Reason #1 – I’ll be there! Reason #2 – It’s the one place where you can learn your favourite Adobe Creative Cloud apps from the best instructors. Reason #3 – I’ll be there! Reason #4 – It’s Orlando. Reason #5 – It’s the one conference that combines learning and fun (mostly fun!) Reason #6 – It’s where all the cool kids go. Reason #7 – There’s no better place to learn Photoshop. – Terry White, KelbyOne Instructor and Adobe worldwide evangelist, All the PSW’s!

 

 

See you there!

Much love

Dave

Hey there! It’s me again, Dave Williams, which means it’s my favourite day of the week – #TravelTuesday – and that means I’m here, in your face, at Scott Kelby’s Photoshop Insider!

Now, if you were following along, you know that I jumped on my Triumph and spent nine days riding from London to the Atlantic Highway in Norway – 3,100+ miles if you’re asking. And guess what…I’m back! I’m still trawling through hours of footage to make a cool video to show you all, so keep an eye on my Facebook page to see when that lands. But, for today, I’ve seen inspiration in the amazing sunny weather we’re having here in London and I want to share with you this amazing little trick!

So, you know when you shoot into the sun and you get that cool bright spot and a little lens flare? Well, that’s what we’ll create here, so go ahead and choose a suitable shot or download mine right here. (Use my shot for the tutorial, use it to show us how you get on with the tutorial, but sell it and I’ll find you!) Let’s go!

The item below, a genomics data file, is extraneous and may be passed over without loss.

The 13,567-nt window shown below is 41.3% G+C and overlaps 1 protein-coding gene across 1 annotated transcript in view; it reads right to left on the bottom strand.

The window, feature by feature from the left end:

First up, the prep: Open the shot into Adobe Photoshop and duplicate the layer with CMD + J (Windows CTRL + J), so we work non-destructively, then press D, then X to set your Foreground colour to white.

 

 

Down at the bottom of the Layers panel, click on the Create New Fill or Adjustment Layer icon and then choose Gradient from the pop-up menu.

 

 

In the Gradient Fill dialogue, set the Style to Radial. When that’s done, you can go ahead and move the radial gradient in the image, behind the dialogue, by clicking-and-dragging it, setting it up at the spot you want it. Next up, click on the Gradient thumbnail and a new dialogue will pop up.

 

 

What we’ll do here in the Gradient Editor is create a custom gradient just like I’ve done above. It’s tricky to explain in writing, so focus! To do this, first, select the left colour stop (the square at the bottom left of the colour ramp), then click on the Color swatch and, in the Color Picker, set it to a yellow that’s almost white. Now, select the right colour stop and set its colour to a midtone gray.